Book Reviews: These are the reasons why my lecturer asked me to read Kuntowijyo’s works
One of the scholars who influenced me through his works was Kuntowijoyo (1943-2005). A former lecturer of History at UGM, Yogyakarta. I collect several works by Kunto. One of the often discussed concepts is the Prophetic Social Sciences (ISP). The book Paradigma Islam [Islamic Paradigm] is one of the most frequently referenced works. Kunto is a versatile scientist. I say all-rounder because he writes about various problems in his community. I always wait for Kunto’s opinion. There used to be a particular tabloid that published Kunto’s writings, namely Tabloid Adil, published in the city of Solo.
Almost every week, I wait for Kunto’s writing. The daily Kompas and Republika also often publish Kunto’s articles. Several opinions and papers were published as books. Kunto is one of the most prolific writers, despite experiencing one disease. I heard him typing slowly on the typewriter. His wife, a lecturer at UIN Sunan Kalijaga, always accompanies Kunto wherever he becomes a resource person.
I attended a seminar where Kunto presented his paper. The audience eagerly awaited Kunto’s thoughts. His wife read his paper. Everyone in the audience listened carefully to each of Kunto’s writings. If someone asks, it will be recorded and answered through his wife. His character is very modest. He is an Indonesian academic that has contributed to his country. He can master the tradition of Western thought, often refers to the Qur’an and Hadith, and has a message in every of his writing. When reading Kunto’s writings, one of my favorite things is the clarity in presenting each argument. Since I was an undergraduate student, I kept newspaper clippings where Kunto’s opinion was.
Kunto’s presentation of language is straightforward. Easy to digest. They are sometimes capturing phenomena with figurative language. Apart from being a historian, he is also a writer. Many short stories were born in Kunto’s hands. One of his most frequently read works is the Khutbah di Atas Bukit. Kunto’s books always offer rationality that does not rule out religion. Because of this, some scholars in Yogyakarta still respect and mention Kunto’s various thoughts. Prof. Amin Abdullah once told about the figure of Kunto and the figure of Prof. Amen in the eyes of Prof. Kunto. Likewise, Heddi Shri Ahimsa-Putra wrote a remarkable book on Kunto’s thoughts about Prophetic Social Sciences.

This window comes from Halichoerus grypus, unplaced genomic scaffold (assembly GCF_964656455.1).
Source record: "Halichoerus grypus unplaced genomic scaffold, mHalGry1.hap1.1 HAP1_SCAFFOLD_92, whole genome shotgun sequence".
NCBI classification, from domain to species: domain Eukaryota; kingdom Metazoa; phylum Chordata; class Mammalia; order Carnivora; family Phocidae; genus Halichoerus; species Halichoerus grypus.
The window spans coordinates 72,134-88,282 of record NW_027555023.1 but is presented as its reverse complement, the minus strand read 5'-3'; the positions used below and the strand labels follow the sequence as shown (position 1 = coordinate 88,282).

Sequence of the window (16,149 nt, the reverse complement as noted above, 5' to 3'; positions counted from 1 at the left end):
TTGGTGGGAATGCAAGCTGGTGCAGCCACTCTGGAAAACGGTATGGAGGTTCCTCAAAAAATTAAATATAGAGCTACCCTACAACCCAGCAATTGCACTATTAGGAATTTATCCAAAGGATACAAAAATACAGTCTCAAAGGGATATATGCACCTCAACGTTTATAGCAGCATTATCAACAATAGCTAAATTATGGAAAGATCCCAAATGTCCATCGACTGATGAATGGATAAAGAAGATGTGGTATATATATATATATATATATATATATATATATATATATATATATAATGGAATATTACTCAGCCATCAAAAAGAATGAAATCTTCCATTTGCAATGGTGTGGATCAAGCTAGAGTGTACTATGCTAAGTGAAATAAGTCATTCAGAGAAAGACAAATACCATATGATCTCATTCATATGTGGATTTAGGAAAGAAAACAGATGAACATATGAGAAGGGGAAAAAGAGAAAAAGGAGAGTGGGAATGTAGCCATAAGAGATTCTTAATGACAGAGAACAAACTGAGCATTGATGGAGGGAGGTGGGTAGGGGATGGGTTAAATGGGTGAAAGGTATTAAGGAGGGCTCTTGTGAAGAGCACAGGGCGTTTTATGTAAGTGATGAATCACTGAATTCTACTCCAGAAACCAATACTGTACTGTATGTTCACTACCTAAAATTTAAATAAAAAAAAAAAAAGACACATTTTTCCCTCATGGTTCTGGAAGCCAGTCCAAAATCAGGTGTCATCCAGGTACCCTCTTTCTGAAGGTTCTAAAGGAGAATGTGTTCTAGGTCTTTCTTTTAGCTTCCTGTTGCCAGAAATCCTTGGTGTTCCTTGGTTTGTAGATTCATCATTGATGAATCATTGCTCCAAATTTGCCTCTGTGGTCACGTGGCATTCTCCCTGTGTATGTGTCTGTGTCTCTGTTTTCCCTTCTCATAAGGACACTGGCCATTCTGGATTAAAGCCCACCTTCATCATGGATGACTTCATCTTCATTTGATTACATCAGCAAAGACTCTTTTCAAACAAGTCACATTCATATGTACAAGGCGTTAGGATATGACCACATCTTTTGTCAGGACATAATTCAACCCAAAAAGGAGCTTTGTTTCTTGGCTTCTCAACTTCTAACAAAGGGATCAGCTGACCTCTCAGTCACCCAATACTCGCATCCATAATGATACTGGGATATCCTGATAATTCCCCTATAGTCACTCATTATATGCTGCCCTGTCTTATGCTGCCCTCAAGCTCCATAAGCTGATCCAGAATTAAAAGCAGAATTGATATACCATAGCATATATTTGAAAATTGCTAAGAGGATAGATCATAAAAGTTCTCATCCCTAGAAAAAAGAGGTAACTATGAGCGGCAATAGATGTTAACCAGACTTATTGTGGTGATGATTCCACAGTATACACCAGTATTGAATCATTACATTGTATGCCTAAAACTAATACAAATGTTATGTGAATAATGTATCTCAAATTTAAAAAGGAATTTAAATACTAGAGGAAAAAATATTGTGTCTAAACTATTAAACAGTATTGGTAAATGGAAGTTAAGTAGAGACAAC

Kunto’s figure is still very much remembered, even though he passed away on February 22, 2005. One of the most exciting books to discuss current conditions is Muslim Tanpa Masjid [Muslim Without a Mosque]. This book is a collection of Kunto’s writings on socio-religious phenomena. He said that a generation would understand Islam from digital devices. This book was published in 2001. What Kunto wrote in 2001 has now become a symptom of a new generation of Muslims. The phenomenon of learning Islam from cyberspace is one of the symptoms of Muslims without mosques.
Likewise, Kunto put Islam as science when he talked about science. His work on Ilmu dan Islam [Science and Islam] is among the most detailed works in explaining complex concepts in scientific development. I often refer to this work to understand that Islam is a Science. Although this work is thin, it is precious if science addicts read it. Therefore, it is not surprising that when searching for scientific paradigms at PTAIN, especially at UIN Sunan Kalijaga, Kunto was among those invited to discuss his thoughts on science.
An essential lesson from Kunto is the way I understand history, much of which is colored by Kunto’s work. Prof. Minhaji recommended Kunto’s book on history. He said that you need to read Kunto’s works if you want to study history. It was this advice that got me drunk, Kunto. His book on Ilmu dan Metode Ilmu Sejarah [Historical Science and Historical Methodology] is mandatory reading for me, even though I am in the Faculty of Sharia.
Looking at history critically and being able to present its results to this day is an essential lesson from Kunto. This is the power of Kunto’s historical analysis. He understands the past and how to analyze it so that it “sounds” in the present. The study of this model does require attention to various works of literature and extreme diligence. Kunto’s writings always inspire me. Sometimes the additional information from Kunto’s reference can straighten my understanding of the topics presented.
Finally, I hope some scholars make Kunto an object of study in Indonesia. She is the most sparkling pearl that Indonesia has ever owned. So my thirst for Kunto’s thoughts was so dry and thirsty when I knew he had passed away. He has gone too soon.